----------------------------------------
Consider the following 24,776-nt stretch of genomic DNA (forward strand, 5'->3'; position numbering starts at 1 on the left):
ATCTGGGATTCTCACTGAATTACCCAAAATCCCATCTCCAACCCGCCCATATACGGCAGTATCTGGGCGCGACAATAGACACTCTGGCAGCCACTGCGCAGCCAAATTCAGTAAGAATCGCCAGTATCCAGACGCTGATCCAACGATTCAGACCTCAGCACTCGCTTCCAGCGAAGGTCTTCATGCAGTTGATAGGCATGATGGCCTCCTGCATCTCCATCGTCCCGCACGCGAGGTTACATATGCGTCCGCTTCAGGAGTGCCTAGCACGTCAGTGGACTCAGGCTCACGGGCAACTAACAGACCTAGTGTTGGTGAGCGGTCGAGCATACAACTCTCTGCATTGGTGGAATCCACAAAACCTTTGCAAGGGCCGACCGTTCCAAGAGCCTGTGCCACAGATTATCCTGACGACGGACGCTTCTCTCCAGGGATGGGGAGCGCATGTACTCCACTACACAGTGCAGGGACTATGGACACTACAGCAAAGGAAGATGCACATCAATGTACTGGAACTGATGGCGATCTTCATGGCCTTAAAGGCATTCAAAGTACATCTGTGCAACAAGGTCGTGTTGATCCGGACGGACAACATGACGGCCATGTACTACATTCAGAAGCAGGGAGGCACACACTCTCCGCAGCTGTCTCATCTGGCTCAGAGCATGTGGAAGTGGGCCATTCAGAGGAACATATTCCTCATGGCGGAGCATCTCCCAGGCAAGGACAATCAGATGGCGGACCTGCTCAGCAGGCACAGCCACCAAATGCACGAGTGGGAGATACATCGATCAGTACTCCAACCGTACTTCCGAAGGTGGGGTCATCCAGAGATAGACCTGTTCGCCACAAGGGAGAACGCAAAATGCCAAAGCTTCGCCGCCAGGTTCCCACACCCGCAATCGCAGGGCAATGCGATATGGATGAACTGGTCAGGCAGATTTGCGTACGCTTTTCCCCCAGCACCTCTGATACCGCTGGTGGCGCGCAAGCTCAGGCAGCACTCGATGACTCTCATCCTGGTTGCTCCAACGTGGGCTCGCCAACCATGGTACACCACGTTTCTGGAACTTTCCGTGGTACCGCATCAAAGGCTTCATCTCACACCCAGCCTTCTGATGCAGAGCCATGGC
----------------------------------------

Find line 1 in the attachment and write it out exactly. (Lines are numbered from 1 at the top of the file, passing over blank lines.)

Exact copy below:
Consider the following 24,776-nt stretch of genomic DNA (forward strand, 5'->3'; position numbering starts at 1 on the left):